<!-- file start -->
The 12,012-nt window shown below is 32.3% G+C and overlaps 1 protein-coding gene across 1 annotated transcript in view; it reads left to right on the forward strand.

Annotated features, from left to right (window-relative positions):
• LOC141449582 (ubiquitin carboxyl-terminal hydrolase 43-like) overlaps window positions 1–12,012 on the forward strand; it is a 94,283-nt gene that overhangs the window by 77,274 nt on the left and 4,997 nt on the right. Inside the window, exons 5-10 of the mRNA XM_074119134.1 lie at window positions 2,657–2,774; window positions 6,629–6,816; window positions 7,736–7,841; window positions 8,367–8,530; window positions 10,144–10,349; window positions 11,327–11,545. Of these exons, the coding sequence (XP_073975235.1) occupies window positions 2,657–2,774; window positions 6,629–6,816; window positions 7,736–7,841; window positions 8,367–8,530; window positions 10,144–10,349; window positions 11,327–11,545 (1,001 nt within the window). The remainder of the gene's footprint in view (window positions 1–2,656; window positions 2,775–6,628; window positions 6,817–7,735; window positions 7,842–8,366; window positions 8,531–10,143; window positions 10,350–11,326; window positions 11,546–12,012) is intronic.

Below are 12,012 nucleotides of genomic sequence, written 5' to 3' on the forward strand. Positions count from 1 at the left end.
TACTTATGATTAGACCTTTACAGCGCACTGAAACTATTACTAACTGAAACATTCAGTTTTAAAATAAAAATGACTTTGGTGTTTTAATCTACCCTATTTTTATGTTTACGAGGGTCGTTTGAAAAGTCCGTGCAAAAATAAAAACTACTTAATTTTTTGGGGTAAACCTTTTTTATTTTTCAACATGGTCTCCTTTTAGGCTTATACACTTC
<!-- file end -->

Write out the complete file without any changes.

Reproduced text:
The 12,012-nt window shown below is 32.3% G+C and overlaps 1 protein-coding gene across 1 annotated transcript in view; it reads left to right on the forward strand.

Annotated features, from left to right (window-relative positions):
• LOC141449582 (ubiquitin carboxyl-terminal hydrolase 43-like) overlaps window positions 1–12,012 on the forward strand; it is a 94,283-nt gene that overhangs the window by 77,274 nt on the left and 4,997 nt on the right. Inside the window, exons 5-10 of the mRNA XM_074119134.1 lie at window positions 2,657–2,774; window positions 6,629–6,816; window positions 7,736–7,841; window positions 8,367–8,530; window positions 10,144–10,349; window positions 11,327–11,545. Of these exons, the coding sequence (XP_073975235.1) occupies window positions 2,657–2,774; window positions 6,629–6,816; window positions 7,736–7,841; window positions 8,367–8,530; window positions 10,144–10,349; window positions 11,327–11,545 (1,001 nt within the window). The remainder of the gene's footprint in view (window positions 1–2,656; window positions 2,775–6,628; window positions 6,817–7,735; window positions 7,842–8,366; window positions 8,531–10,143; window positions 10,350–11,326; window positions 11,546–12,012) is intronic.

Below are 12,012 nucleotides of genomic sequence, written 5' to 3' on the forward strand. Positions count from 1 at the left end.
TACTTATGATTAGACCTTTACAGCGCACTGAAACTATTACTAACTGAAACATTCAGTTTTAAAATAAAAATGACTTTGGTGTTTTAATCTACCCTATTTTTATGTTTACGAGGGTCGTTTGAAAAGTCCGTGCAAAAATAAAAACTACTTAATTTTTTGGGGTAAACCTTTTTTATTTTTCAACATGGTCTCCTTTTAGGCTTATACACTTC